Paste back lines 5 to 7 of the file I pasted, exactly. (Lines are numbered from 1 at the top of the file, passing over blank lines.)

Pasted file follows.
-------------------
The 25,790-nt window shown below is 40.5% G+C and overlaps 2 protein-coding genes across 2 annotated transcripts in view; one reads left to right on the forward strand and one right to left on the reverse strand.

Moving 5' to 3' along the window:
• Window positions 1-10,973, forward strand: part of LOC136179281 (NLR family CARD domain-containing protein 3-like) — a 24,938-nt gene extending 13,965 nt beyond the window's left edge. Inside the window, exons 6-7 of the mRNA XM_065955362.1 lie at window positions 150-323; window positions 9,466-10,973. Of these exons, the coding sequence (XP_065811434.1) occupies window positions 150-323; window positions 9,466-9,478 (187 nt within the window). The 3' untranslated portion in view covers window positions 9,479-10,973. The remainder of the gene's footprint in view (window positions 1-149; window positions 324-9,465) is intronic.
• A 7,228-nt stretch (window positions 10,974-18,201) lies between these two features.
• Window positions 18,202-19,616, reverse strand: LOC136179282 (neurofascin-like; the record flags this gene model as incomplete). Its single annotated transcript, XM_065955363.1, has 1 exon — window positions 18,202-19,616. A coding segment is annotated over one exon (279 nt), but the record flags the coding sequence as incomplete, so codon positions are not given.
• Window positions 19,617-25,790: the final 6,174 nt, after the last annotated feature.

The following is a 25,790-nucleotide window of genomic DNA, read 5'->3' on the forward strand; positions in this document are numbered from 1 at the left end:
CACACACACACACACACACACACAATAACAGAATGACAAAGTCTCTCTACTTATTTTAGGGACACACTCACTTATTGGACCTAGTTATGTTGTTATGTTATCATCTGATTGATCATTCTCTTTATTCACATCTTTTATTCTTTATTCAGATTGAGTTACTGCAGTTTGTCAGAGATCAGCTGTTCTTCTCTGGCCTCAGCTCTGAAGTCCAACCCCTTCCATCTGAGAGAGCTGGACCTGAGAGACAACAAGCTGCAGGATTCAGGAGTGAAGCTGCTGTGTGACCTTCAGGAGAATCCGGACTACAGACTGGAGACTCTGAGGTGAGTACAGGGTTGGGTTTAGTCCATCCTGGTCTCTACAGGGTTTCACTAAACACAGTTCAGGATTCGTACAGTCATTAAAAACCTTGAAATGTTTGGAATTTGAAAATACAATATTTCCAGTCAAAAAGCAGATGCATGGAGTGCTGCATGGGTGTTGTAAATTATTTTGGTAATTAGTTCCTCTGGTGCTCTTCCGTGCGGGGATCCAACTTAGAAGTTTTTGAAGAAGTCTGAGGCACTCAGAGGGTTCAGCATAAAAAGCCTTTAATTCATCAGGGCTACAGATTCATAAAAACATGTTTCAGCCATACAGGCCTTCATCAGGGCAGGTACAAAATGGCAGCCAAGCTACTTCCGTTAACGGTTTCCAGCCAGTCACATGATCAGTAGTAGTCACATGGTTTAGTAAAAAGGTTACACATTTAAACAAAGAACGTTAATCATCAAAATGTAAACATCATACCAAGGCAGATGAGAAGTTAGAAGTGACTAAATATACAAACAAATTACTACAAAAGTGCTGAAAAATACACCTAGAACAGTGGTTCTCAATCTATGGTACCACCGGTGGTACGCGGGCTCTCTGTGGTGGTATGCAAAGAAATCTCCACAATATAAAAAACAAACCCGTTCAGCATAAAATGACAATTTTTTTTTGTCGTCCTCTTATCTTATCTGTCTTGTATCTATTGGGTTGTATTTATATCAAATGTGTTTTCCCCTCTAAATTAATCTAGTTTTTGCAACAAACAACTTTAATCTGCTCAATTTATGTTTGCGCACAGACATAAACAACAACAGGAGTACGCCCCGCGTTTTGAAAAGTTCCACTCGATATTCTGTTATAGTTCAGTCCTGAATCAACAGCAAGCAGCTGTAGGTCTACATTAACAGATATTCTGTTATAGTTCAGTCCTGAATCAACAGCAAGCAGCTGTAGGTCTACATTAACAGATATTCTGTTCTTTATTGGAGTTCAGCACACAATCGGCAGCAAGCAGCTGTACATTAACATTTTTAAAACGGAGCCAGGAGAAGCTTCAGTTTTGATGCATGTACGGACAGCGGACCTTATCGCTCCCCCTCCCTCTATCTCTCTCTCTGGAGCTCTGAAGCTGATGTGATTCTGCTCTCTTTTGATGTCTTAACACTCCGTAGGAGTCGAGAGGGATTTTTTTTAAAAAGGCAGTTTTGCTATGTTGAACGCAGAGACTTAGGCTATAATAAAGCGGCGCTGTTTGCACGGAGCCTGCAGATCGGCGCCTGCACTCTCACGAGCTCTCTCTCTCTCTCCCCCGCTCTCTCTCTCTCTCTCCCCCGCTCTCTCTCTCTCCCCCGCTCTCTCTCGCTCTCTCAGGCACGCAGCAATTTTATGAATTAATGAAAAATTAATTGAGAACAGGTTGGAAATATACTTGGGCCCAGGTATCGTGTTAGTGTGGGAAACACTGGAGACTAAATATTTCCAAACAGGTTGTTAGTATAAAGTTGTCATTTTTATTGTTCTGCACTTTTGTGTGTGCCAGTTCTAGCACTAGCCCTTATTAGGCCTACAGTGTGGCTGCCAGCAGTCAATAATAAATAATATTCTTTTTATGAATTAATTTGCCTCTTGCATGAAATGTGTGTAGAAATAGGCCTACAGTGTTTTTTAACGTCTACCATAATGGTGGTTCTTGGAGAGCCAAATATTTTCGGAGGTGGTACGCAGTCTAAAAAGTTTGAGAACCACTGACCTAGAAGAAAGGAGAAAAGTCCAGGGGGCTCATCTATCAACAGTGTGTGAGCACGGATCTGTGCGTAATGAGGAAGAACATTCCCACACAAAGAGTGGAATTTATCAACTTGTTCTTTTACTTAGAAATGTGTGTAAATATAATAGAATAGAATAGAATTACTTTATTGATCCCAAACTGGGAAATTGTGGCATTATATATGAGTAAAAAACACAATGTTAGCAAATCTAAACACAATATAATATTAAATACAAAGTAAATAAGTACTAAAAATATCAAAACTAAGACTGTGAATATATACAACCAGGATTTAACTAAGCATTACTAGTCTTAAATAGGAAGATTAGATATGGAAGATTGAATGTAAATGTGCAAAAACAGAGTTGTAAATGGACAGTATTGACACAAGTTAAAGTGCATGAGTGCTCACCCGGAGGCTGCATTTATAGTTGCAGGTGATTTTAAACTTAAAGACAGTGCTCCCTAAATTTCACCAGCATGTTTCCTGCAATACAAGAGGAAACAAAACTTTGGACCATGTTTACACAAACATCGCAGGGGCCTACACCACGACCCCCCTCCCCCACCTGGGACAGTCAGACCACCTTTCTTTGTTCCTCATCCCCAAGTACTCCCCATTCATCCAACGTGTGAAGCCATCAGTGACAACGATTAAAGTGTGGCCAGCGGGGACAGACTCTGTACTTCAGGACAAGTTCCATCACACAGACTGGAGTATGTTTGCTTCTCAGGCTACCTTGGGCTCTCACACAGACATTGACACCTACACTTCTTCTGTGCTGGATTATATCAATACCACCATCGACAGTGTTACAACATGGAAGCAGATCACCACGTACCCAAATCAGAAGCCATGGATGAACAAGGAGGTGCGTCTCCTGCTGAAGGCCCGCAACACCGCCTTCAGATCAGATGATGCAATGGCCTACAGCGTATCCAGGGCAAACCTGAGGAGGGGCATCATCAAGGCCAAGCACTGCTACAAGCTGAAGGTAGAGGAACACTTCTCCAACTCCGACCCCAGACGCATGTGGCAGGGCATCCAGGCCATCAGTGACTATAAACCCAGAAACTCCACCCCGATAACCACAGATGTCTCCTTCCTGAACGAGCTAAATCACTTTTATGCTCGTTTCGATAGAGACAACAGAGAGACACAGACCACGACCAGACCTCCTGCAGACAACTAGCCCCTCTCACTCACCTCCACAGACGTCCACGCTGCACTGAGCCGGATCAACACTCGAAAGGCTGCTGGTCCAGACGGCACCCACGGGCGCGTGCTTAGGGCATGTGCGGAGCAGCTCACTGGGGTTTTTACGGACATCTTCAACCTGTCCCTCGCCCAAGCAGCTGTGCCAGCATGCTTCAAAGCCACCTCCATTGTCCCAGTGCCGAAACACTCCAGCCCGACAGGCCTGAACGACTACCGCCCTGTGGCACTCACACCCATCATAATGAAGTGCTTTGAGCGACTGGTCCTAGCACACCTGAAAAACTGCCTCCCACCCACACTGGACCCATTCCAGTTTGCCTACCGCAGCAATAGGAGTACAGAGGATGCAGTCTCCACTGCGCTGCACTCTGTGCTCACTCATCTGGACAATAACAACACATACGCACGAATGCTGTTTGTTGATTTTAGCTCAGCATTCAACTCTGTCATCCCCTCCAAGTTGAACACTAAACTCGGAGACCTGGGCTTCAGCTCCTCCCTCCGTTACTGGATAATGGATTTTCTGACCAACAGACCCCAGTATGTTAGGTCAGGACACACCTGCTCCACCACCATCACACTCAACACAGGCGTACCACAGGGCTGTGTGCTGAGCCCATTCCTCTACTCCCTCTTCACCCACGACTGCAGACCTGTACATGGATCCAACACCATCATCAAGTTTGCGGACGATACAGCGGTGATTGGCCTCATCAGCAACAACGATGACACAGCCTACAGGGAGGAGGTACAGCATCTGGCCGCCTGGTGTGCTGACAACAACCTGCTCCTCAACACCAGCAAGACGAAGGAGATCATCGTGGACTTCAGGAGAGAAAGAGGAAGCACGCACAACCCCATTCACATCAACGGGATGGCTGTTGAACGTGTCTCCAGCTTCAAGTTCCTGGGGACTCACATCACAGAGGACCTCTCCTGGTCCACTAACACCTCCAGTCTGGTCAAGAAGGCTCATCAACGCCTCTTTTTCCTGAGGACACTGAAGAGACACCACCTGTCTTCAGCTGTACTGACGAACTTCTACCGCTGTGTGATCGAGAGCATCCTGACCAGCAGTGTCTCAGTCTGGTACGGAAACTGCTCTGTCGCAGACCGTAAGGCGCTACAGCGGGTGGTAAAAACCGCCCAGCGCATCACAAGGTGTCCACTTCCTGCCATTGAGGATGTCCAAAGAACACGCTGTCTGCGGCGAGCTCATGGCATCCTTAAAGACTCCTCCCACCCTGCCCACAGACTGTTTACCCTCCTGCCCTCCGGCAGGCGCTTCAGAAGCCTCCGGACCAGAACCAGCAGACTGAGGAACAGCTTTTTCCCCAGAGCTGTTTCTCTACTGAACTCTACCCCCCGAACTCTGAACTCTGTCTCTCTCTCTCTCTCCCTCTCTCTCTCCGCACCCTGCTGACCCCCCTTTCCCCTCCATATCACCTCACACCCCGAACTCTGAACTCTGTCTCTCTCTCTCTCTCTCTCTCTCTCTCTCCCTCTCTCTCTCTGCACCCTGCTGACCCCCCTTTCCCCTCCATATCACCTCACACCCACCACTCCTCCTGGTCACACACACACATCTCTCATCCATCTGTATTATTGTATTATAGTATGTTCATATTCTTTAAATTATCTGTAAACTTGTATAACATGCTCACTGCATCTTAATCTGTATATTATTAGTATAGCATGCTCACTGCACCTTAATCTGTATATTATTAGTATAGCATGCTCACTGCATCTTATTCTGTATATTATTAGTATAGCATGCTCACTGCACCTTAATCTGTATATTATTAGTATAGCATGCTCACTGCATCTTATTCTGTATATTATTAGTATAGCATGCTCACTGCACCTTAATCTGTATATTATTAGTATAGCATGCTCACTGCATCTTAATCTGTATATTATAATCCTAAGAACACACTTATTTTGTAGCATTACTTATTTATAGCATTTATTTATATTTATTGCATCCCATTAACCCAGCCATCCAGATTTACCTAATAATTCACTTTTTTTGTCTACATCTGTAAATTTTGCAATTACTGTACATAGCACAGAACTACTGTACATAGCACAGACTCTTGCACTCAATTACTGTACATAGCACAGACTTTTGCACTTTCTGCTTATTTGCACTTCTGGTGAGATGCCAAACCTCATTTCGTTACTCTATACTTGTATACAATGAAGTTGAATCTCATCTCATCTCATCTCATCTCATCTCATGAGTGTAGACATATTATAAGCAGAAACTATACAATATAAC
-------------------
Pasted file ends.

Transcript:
• Window positions 18,202-19,616, reverse strand: LOC136179282 (neurofascin-like; the record flags this gene model as incomplete). Its single annotated transcript, XM_065955363.1, has 1 exon — window positions 18,202-19,616. A coding segment is annotated over one exon (279 nt), but the record flags the coding sequence as incomplete, so codon positions are not given.
• Window positions 19,617-25,790: the final 6,174 nt, after the last annotated feature.

The following is a 25,790-nucleotide window of genomic DNA, read 5'->3' on the forward strand; positions in this document are numbered from 1 at the left end: